Journal of Ethology

, Volume 16, Issue 1, pp 1–13 | Cite as

The function of allogrooming in domestic cats (Felis silvestris catus); a study in a group of cats living in confinement

  • Ruud van den Bos


Grooming interactions (n=83) occurring in a group of non free-ranging adult neutered male (n=14) and female (n=11) domestic cats (Felis silvestris catus) were analysed. Grooming was not induced by the proximity (distance <=0.5 m) of another animal. Grooming was in general directed at the head-neck area. Higher ranking animals groomed lower ranking animals more often than the other way round. Groomers tended to adopt ‘higher’ (standing, sitting upright) postures than groomees (sitting, lying). Agonistic behaviour occurred in 35% of interactions. Groomers showed offensive behaviour more often than groomees, most often after grooming a partner. Furthermore groomers often groomed themselves after grooming a partner. The degree of relatedness of animals did not affect the frequencies or durations of grooming. These results are consistent with the hypothesis that allogrooming in domestic cats may be a way of redirecting (potential) aggression in situations in which overt aggression is too costly.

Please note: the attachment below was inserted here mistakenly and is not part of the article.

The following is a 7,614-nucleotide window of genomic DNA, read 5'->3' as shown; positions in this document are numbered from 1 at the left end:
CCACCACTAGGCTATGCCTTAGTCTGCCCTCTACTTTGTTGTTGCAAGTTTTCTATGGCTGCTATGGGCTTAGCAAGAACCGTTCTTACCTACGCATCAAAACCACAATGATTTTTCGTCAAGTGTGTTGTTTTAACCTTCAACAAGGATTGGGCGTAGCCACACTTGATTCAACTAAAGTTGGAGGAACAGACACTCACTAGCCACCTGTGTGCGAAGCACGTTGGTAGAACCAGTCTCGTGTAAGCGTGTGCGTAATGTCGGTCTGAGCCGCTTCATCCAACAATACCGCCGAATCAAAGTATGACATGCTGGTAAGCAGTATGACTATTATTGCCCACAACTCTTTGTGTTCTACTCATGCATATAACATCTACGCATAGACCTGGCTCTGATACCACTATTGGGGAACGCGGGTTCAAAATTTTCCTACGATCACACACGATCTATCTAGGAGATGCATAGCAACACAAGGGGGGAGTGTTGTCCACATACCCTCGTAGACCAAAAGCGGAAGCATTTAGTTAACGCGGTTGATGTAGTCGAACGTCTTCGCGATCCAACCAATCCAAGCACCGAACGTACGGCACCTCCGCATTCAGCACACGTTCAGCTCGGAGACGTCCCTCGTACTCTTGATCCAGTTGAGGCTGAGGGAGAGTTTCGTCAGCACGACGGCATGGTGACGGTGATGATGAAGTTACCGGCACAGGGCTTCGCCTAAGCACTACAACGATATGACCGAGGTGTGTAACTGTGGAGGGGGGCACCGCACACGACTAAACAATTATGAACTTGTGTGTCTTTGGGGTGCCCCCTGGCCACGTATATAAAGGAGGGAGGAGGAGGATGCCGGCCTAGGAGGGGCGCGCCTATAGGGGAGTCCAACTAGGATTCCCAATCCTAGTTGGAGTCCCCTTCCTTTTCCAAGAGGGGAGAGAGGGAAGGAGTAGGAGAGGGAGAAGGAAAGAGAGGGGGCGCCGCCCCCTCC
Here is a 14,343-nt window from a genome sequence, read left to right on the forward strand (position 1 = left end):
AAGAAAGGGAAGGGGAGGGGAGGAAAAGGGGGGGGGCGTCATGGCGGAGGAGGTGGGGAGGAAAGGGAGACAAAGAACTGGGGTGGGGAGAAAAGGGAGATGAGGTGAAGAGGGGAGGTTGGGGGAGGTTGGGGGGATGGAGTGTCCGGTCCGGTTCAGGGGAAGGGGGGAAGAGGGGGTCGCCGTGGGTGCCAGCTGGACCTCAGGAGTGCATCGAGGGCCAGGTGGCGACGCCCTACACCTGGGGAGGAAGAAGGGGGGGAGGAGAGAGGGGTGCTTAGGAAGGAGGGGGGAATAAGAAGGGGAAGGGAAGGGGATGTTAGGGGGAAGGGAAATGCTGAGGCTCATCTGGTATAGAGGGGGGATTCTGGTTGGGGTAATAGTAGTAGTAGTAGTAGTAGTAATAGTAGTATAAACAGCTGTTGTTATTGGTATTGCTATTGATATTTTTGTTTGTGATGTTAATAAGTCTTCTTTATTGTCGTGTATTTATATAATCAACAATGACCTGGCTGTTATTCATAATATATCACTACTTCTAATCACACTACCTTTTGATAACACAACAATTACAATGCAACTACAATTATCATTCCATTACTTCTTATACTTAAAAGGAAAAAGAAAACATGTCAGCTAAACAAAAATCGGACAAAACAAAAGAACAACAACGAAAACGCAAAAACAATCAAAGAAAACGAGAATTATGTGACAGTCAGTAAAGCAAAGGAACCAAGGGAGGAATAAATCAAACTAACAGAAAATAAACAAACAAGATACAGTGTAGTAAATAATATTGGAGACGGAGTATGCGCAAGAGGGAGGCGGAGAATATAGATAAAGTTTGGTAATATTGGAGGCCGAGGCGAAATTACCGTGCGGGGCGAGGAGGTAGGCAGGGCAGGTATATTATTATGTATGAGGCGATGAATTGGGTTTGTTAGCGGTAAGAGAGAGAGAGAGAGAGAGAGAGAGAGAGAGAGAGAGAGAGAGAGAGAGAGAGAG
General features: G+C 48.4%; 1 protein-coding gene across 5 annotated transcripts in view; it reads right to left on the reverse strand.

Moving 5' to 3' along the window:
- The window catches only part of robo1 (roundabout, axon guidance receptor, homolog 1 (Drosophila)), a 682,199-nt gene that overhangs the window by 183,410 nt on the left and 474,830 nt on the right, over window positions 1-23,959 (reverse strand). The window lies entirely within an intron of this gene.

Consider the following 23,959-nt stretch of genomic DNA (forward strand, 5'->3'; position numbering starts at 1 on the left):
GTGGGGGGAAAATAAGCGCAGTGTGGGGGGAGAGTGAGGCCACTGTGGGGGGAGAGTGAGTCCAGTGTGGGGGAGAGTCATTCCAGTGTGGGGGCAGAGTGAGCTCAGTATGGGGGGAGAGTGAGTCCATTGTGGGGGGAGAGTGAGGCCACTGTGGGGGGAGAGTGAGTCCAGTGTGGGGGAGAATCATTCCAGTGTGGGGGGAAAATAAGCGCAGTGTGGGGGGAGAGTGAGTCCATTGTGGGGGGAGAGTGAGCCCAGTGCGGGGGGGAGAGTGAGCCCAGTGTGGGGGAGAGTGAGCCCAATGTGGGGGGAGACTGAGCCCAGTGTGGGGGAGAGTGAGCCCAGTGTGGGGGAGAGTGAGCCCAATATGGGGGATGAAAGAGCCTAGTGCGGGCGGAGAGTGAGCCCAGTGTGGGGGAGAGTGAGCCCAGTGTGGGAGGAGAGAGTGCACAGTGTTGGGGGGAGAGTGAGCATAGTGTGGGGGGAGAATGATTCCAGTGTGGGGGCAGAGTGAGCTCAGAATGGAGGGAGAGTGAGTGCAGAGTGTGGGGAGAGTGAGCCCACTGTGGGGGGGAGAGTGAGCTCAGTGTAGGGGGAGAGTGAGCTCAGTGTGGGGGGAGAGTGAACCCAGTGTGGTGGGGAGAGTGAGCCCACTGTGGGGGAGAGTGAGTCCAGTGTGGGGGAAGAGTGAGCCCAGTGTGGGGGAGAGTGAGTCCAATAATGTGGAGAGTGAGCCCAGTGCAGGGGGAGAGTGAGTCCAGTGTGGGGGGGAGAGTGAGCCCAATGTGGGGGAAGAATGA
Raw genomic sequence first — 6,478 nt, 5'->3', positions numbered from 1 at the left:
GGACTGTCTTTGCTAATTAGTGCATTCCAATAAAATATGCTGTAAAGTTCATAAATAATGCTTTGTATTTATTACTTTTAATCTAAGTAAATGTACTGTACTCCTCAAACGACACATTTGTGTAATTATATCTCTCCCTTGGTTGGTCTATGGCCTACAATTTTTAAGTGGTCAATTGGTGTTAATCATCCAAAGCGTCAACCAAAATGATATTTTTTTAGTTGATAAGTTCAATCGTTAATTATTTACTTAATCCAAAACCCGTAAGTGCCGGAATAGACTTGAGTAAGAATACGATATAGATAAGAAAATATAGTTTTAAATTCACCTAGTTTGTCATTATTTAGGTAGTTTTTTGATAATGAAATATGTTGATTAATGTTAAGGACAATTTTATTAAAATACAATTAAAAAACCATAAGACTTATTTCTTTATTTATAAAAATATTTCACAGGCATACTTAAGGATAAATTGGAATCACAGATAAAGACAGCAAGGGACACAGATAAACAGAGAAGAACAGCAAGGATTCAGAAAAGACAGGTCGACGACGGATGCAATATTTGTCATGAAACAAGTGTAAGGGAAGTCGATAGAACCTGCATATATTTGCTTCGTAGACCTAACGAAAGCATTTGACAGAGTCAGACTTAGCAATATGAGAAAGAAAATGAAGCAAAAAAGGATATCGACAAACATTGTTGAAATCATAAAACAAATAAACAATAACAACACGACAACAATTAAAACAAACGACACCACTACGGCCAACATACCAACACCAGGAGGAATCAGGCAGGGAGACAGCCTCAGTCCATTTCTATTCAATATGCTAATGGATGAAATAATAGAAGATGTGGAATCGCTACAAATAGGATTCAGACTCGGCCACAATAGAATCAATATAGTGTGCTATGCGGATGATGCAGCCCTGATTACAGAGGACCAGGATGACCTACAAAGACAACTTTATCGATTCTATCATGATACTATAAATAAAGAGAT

Felis Overt Aggression Offensive Behaviour Ranking Animal Lower Ranking Animal 
These keywords were added by machine and not by the authors. This process is experimental and the keywords may be updated as the learning algorithm improves.


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Copyright information

© Japan Ethological Society and Springer 1998

Authors and Affiliations

  • Ruud van den Bos
    • 1
    • 2
  1. 1.Anthrozoology Institute, Dept. BiologyUniversity of SouthamptonSouthamptonUK
  2. 2.Dept. of Ethics, History and Alternatives of Animal ExperimentsUniversity of LeidenLeidenthe Netherlands

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